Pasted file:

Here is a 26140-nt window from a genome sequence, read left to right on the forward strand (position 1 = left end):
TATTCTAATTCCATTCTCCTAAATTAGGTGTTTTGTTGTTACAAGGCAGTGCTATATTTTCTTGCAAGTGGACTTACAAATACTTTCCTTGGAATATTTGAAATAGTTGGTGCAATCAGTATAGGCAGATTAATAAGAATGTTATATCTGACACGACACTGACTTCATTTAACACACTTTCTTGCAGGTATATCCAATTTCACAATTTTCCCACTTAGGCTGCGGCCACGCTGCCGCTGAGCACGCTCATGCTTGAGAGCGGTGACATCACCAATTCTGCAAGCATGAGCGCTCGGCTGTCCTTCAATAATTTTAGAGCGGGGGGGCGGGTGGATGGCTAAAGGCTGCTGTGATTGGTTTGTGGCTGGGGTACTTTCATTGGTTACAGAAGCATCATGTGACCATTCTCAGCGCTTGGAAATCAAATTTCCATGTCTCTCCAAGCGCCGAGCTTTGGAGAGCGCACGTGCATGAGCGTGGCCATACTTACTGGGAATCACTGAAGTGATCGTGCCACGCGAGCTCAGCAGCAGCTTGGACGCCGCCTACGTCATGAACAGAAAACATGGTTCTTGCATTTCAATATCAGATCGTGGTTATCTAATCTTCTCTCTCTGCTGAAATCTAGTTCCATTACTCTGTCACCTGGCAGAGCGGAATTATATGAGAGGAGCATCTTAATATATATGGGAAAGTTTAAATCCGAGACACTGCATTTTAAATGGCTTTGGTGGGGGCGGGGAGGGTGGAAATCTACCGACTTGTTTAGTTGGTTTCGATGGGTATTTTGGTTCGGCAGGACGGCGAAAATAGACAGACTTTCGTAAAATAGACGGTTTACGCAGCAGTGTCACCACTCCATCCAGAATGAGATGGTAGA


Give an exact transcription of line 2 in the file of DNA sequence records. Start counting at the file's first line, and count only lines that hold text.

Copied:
TATTCTAATTCCATTCTCCTAAATTAGGTGTTTTGTTGTTACAAGGCAGTGCTATATTTTCTTGCAAGTGGACTTACAAATACTTTCCTTGGAATATTTGAAATAGTTGGTGCAATCAGTATAGGCAGATTAATAAGAATGTTATATCTGACACGACACTGACTTCATTTAACACACTTTCTTGCAGGTATATCCAATTTCACAATTTTCCCACTTAGGCTGCGGCCACGCTGCCGCTGAGCACGCTCATGCTTGAGAGCGGTGACATCACCAATTCTGCAAGCATGAGCGCTCGGCTGTCCTTCAATAATTTTAGAGCGGGGGGGCGGGTGGATGGCTAAAGGCTGCTGTGATTGGTTTGTGGCTGGGGTACTTTCATTGGTTACAGAAGCATCATGTGACCATTCTCAGCGCTTGGAAATCAAATTTCCATGTCTCTCCAAGCGCCGAGCTTTGGAGAGCGCACGTGCATGAGCGTGGCCATACTTACTGGGAATCACTGAAGTGATCGTGCCACGCGAGCTCAGCAGCAGCTTGGACGCCGCCTACGTCATGAACAGAAAACATGGTTCTTGCATTTCAATATCAGATCGTGGTTATCTAATCTTCTCTCTCTGCTGAAATCTAGTTCCATTACTCTGTCACCTGGCAGAGCGGAATTATATGAGAGGAGCATCTTAATATATATGGGAAAGTTTAAATCCGAGACACTGCATTTTAAATGGCTTTGGTGGGGGCGGGGAGGGTGGAAATCTACCGACTTGTTTAGTTGGTTTCGATGGGTATTTTGGTTCGGCAGGACGGCGAAAATAGACAGACTTTCGTAAAATAGACGGTTTACGCAGCAGTGTCACCACTCCATCCAGAATGAGATGGTAGA